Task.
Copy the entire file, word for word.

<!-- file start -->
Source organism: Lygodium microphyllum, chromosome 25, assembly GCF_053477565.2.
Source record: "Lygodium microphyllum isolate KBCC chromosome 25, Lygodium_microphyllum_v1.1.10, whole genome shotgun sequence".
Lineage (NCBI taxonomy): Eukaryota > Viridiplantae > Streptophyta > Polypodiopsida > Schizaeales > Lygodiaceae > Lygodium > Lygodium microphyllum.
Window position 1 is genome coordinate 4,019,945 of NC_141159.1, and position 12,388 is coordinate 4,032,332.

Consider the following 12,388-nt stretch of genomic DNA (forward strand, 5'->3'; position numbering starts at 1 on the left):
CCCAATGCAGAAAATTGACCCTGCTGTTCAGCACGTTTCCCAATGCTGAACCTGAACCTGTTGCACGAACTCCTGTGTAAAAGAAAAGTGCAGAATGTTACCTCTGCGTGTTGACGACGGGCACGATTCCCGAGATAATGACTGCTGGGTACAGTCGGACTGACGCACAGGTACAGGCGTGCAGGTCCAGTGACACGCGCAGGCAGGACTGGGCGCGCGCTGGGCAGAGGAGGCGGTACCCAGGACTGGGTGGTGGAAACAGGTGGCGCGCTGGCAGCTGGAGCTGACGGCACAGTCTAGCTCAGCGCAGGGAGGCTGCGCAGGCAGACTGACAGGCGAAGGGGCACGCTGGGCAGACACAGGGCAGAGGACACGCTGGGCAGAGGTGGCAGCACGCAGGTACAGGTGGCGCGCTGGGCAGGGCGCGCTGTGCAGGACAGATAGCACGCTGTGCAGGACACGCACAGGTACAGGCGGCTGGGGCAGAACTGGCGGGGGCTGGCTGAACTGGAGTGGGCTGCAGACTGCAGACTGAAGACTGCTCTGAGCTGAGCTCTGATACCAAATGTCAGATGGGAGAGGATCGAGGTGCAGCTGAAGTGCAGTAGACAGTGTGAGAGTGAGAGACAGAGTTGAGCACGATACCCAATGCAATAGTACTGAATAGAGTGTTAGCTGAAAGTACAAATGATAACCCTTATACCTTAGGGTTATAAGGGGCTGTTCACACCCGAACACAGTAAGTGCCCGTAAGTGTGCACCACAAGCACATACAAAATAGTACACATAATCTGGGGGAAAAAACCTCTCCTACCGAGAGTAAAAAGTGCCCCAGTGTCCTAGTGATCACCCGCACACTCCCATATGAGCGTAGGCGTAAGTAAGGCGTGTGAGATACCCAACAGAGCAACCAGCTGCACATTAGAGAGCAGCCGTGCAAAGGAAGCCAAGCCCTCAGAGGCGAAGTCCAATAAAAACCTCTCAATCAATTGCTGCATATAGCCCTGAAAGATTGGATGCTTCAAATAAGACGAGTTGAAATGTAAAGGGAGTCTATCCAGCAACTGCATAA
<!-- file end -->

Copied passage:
Source organism: Lygodium microphyllum, chromosome 25, assembly GCF_053477565.2.
Source record: "Lygodium microphyllum isolate KBCC chromosome 25, Lygodium_microphyllum_v1.1.10, whole genome shotgun sequence".
Lineage (NCBI taxonomy): Eukaryota > Viridiplantae > Streptophyta > Polypodiopsida > Schizaeales > Lygodiaceae > Lygodium > Lygodium microphyllum.
Window position 1 is genome coordinate 4,019,945 of NC_141159.1, and position 12,388 is coordinate 4,032,332.

Consider the following 12,388-nt stretch of genomic DNA (forward strand, 5'->3'; position numbering starts at 1 on the left):
CCCAATGCAGAAAATTGACCCTGCTGTTCAGCACGTTTCCCAATGCTGAACCTGAACCTGTTGCACGAACTCCTGTGTAAAAGAAAAGTGCAGAATGTTACCTCTGCGTGTTGACGACGGGCACGATTCCCGAGATAATGACTGCTGGGTACAGTCGGACTGACGCACAGGTACAGGCGTGCAGGTCCAGTGACACGCGCAGGCAGGACTGGGCGCGCGCTGGGCAGAGGAGGCGGTACCCAGGACTGGGTGGTGGAAACAGGTGGCGCGCTGGCAGCTGGAGCTGACGGCACAGTCTAGCTCAGCGCAGGGAGGCTGCGCAGGCAGACTGACAGGCGAAGGGGCACGCTGGGCAGACACAGGGCAGAGGACACGCTGGGCAGAGGTGGCAGCACGCAGGTACAGGTGGCGCGCTGGGCAGGGCGCGCTGTGCAGGACAGATAGCACGCTGTGCAGGACACGCACAGGTACAGGCGGCTGGGGCAGAACTGGCGGGGGCTGGCTGAACTGGAGTGGGCTGCAGACTGCAGACTGAAGACTGCTCTGAGCTGAGCTCTGATACCAAATGTCAGATGGGAGAGGATCGAGGTGCAGCTGAAGTGCAGTAGACAGTGTGAGAGTGAGAGACAGAGTTGAGCACGATACCCAATGCAATAGTACTGAATAGAGTGTTAGCTGAAAGTACAAATGATAACCCTTATACCTTAGGGTTATAAGGGGCTGTTCACACCCGAACACAGTAAGTGCCCGTAAGTGTGCACCACAAGCACATACAAAATAGTACACATAATCTGGGGGAAAAAACCTCTCCTACCGAGAGTAAAAAGTGCCCCAGTGTCCTAGTGATCACCCGCACACTCCCATATGAGCGTAGGCGTAAGTAAGGCGTGTGAGATACCCAACAGAGCAACCAGCTGCACATTAGAGAGCAGCCGTGCAAAGGAAGCCAAGCCCTCAGAGGCGAAGTCCAATAAAAACCTCTCAATCAATTGCTGCATATAGCCCTGAAAGATTGGATGCTTCAAATAAGACGAGTTGAAATGTAAAGGGAGTCTATCCAGCAACTGCATAA